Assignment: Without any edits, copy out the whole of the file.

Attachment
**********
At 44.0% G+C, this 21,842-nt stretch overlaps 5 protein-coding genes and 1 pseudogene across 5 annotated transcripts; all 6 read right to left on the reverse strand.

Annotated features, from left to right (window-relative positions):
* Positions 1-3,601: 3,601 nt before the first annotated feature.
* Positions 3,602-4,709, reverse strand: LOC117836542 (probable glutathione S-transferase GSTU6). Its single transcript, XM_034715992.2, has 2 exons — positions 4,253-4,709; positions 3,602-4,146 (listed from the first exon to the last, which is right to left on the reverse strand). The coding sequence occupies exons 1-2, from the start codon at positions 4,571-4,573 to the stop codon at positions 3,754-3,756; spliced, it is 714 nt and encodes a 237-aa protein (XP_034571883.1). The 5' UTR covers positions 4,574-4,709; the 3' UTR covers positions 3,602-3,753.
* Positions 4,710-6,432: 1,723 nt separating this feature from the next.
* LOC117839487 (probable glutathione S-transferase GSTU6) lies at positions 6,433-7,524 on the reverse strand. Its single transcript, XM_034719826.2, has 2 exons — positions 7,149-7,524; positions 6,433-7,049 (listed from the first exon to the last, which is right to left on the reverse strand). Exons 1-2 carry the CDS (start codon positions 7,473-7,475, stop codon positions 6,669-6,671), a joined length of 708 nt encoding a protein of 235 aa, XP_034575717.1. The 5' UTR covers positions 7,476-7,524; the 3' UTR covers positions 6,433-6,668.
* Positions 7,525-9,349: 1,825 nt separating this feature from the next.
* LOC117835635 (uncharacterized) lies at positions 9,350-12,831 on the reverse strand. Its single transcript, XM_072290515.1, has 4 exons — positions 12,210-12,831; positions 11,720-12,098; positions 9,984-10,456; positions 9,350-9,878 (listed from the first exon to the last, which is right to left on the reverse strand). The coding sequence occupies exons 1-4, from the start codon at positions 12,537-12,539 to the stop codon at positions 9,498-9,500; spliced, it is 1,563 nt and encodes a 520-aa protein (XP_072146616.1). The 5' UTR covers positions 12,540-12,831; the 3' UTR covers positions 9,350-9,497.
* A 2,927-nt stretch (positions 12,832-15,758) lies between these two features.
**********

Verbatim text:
At 44.0% G+C, this 21,842-nt stretch overlaps 5 protein-coding genes and 1 pseudogene across 5 annotated transcripts; all 6 read right to left on the reverse strand.

Annotated features, from left to right (window-relative positions):
* Positions 1-3,601: 3,601 nt before the first annotated feature.
* Positions 3,602-4,709, reverse strand: LOC117836542 (probable glutathione S-transferase GSTU6). Its single transcript, XM_034715992.2, has 2 exons — positions 4,253-4,709; positions 3,602-4,146 (listed from the first exon to the last, which is right to left on the reverse strand). The coding sequence occupies exons 1-2, from the start codon at positions 4,571-4,573 to the stop codon at positions 3,754-3,756; spliced, it is 714 nt and encodes a 237-aa protein (XP_034571883.1). The 5' UTR covers positions 4,574-4,709; the 3' UTR covers positions 3,602-3,753.
* Positions 4,710-6,432: 1,723 nt separating this feature from the next.
* LOC117839487 (probable glutathione S-transferase GSTU6) lies at positions 6,433-7,524 on the reverse strand. Its single transcript, XM_034719826.2, has 2 exons — positions 7,149-7,524; positions 6,433-7,049 (listed from the first exon to the last, which is right to left on the reverse strand). Exons 1-2 carry the CDS (start codon positions 7,473-7,475, stop codon positions 6,669-6,671), a joined length of 708 nt encoding a protein of 235 aa, XP_034575717.1. The 5' UTR covers positions 7,476-7,524; the 3' UTR covers positions 6,433-6,668.
* Positions 7,525-9,349: 1,825 nt separating this feature from the next.
* LOC117835635 (uncharacterized) lies at positions 9,350-12,831 on the reverse strand. Its single transcript, XM_072290515.1, has 4 exons — positions 12,210-12,831; positions 11,720-12,098; positions 9,984-10,456; positions 9,350-9,878 (listed from the first exon to the last, which is right to left on the reverse strand). The coding sequence occupies exons 1-4, from the start codon at positions 12,537-12,539 to the stop codon at positions 9,498-9,500; spliced, it is 1,563 nt and encodes a 520-aa protein (XP_072146616.1). The 5' UTR covers positions 12,540-12,831; the 3' UTR covers positions 9,350-9,497.
* A 2,927-nt stretch (positions 12,832-15,758) lies between these two features.